Senator Sandy Pappas, District 65
The 2021 legislative session and ensuing special session were particularly challenging, especially as a member of the minority party in the Senate. Just as it changed the way all Minnesotans live their lives, COVID-19 forced us to make significant changes to our standard procedures and norms at the Minnesota Senate. Fortunately, in spite of strong partisan divisions at the Senate, our state government was able to work together with our partners in the federal government and at the local level to take on the challenges posed by COVID-19 and the economic disruption that came with it.
Thanks to the work of the Biden administration in passing the American Rescue Plan, the state of Minnesota is equipped with the resources it needs to assist working Minnesotans as our state undergoes the economic recovery effort following the successful rollout of coronavirus vaccines. Now more than ever, Minnesotans have resources available to them to help recover from pandemic-related job loss, economic hardship and difficulty paying bills or rent. Right now, Minnesotans who are behind on rent or struggling to pay their utility bills can go to renthelpmn.org to apply for assistance to catch up on their payments. Income-qualifying households can also go to mn.gov to apply for Minnesota’s Energy Assistance Program, which provides direct relief to renters and homeowners to cover heating costs and furnace repairs. For those who need emergency food support, there are also additional Supplemental Nutrition Assistance Program benefits available at mn.gov to help families purchase food with a monthly pre-loaded debit card. For working families, the federal Child Tax Credit program will begin to send direct cash payments to parents to help pay for the costs associated with raising children. Additionally, MNSure has opened a special enrollment period and expansion for summer 2021. Minnesotans whose incomes were previously too high to receive tax credits, or who felt their plan options were otherwise unaffordable the last time they checked out MNsure, should take another look at mnsure.org to see if they qualify for tax credits to lower the cost of their health insurance. Finally, if you have not yet received a vaccine and you wish to be vaccinated, you can use Minnesota’s online vaccine connector to find a vaccination clinic near you.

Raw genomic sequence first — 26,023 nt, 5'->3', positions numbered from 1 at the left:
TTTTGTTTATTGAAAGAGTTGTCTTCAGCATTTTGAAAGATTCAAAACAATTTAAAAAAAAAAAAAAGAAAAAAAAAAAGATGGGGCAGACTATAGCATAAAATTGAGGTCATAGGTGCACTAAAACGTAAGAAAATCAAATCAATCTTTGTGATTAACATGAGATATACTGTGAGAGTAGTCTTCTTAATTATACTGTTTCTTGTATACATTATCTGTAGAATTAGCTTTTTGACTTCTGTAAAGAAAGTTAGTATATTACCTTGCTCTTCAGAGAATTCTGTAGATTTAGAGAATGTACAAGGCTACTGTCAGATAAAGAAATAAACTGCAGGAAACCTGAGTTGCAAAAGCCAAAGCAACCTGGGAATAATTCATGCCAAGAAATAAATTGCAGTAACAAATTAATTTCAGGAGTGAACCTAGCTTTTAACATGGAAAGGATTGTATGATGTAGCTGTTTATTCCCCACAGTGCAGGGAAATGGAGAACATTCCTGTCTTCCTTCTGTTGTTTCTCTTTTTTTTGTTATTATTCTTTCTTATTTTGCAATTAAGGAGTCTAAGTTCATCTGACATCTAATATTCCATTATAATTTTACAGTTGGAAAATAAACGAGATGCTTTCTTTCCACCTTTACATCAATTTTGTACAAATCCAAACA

In addition, the Minnesota legislature and Gov. Walz recently passed a state budget that includes notable provisions that will improve life for working Minnesotans. We maintained the Market Bucks program, which empowers SNAP-eligible Minnesotans with additional financial assistance to purchase nutritious foods at farmers markets across the state. We also boosted funding for schools and buses to provide students and schools with the resources they need to boost educational opportunities that were unavailable during pandemic remote learning.
Finally, Minnesota passed notable tax reforms to conform with recent federal tax changes. The changes will affect many taxpayers, but especially the more than 500,000 who received unemployment in 2020 and may be due refunds. Taxpayers do not need to take any action right now, but they should consider visiting revenue.state.mn.us to sign up for the Department of Revenue’s email alerts on the issue. In Minnesota, those who received unemployment benefits during 2020 will not need to pay income taxes on any unemployment benefits at or below $10,000, which includes the vast majority of those who enrolled in unemployment.
As we embark on our collective effort to rebuild Minnesota’s economy out of the ashes of the coronavirus pandemic, our state is equipped with the resources, the public sector leadership and the skills necessary to pull through and build a state that’s better than ever. If you need help applying for any pandemic-related assistance programs, please email at firstname.lastname@example.org or by phone at 651-296-1802. Help is here and we’re here to help you access it.